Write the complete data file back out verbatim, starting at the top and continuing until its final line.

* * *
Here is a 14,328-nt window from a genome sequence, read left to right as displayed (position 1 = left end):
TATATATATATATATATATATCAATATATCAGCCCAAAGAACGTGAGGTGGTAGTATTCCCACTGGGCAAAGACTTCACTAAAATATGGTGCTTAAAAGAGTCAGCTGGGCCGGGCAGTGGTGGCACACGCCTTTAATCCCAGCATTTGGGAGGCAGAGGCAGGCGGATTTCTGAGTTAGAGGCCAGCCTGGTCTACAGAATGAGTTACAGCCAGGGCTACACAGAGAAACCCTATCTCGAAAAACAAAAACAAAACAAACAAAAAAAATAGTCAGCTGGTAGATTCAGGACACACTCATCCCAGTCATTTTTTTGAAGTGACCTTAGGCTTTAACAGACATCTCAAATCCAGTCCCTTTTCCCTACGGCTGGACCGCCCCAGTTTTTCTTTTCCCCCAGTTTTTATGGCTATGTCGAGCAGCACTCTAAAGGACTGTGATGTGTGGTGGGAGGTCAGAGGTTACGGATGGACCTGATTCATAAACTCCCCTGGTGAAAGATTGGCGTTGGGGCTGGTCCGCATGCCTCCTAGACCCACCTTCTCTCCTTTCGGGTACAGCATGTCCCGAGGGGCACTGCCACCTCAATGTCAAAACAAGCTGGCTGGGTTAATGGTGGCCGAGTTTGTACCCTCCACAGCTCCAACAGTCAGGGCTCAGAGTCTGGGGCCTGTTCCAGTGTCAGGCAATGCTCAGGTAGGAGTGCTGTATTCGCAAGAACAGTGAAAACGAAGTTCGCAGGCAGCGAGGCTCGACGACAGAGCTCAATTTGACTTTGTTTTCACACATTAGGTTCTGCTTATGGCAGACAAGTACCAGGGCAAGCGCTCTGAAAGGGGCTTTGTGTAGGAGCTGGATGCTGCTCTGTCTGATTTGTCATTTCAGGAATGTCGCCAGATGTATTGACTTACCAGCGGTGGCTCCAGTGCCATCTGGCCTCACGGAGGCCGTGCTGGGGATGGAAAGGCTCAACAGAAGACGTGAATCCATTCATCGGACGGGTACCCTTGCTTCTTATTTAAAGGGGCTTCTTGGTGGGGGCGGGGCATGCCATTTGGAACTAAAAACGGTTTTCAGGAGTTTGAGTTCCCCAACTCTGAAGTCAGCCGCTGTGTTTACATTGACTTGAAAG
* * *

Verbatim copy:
Here is a 14,328-nt window from a genome sequence, read left to right as displayed (position 1 = left end):
TATATATATATATATATATATCAATATATCAGCCCAAAGAACGTGAGGTGGTAGTATTCCCACTGGGCAAAGACTTCACTAAAATATGGTGCTTAAAAGAGTCAGCTGGGCCGGGCAGTGGTGGCACACGCCTTTAATCCCAGCATTTGGGAGGCAGAGGCAGGCGGATTTCTGAGTTAGAGGCCAGCCTGGTCTACAGAATGAGTTACAGCCAGGGCTACACAGAGAAACCCTATCTCGAAAAACAAAAACAAAACAAACAAAAAAAATAGTCAGCTGGTAGATTCAGGACACACTCATCCCAGTCATTTTTTTGAAGTGACCTTAGGCTTTAACAGACATCTCAAATCCAGTCCCTTTTCCCTACGGCTGGACCGCCCCAGTTTTTCTTTTCCCCCAGTTTTTATGGCTATGTCGAGCAGCACTCTAAAGGACTGTGATGTGTGGTGGGAGGTCAGAGGTTACGGATGGACCTGATTCATAAACTCCCCTGGTGAAAGATTGGCGTTGGGGCTGGTCCGCATGCCTCCTAGACCCACCTTCTCTCCTTTCGGGTACAGCATGTCCCGAGGGGCACTGCCACCTCAATGTCAAAACAAGCTGGCTGGGTTAATGGTGGCCGAGTTTGTACCCTCCACAGCTCCAACAGTCAGGGCTCAGAGTCTGGGGCCTGTTCCAGTGTCAGGCAATGCTCAGGTAGGAGTGCTGTATTCGCAAGAACAGTGAAAACGAAGTTCGCAGGCAGCGAGGCTCGACGACAGAGCTCAATTTGACTTTGTTTTCACACATTAGGTTCTGCTTATGGCAGACAAGTACCAGGGCAAGCGCTCTGAAAGGGGCTTTGTGTAGGAGCTGGATGCTGCTCTGTCTGATTTGTCATTTCAGGAATGTCGCCAGATGTATTGACTTACCAGCGGTGGCTCCAGTGCCATCTGGCCTCACGGAGGCCGTGCTGGGGATGGAAAGGCTCAACAGAAGACGTGAATCCATTCATCGGACGGGTACCCTTGCTTCTTATTTAAAGGGGCTTCTTGGTGGGGGCGGGGCATGCCATTTGGAACTAAAAACGGTTTTCAGGAGTTTGAGTTCCCCAACTCTGAAGTCAGCCGCTGTGTTTACATTGACTTGAAAG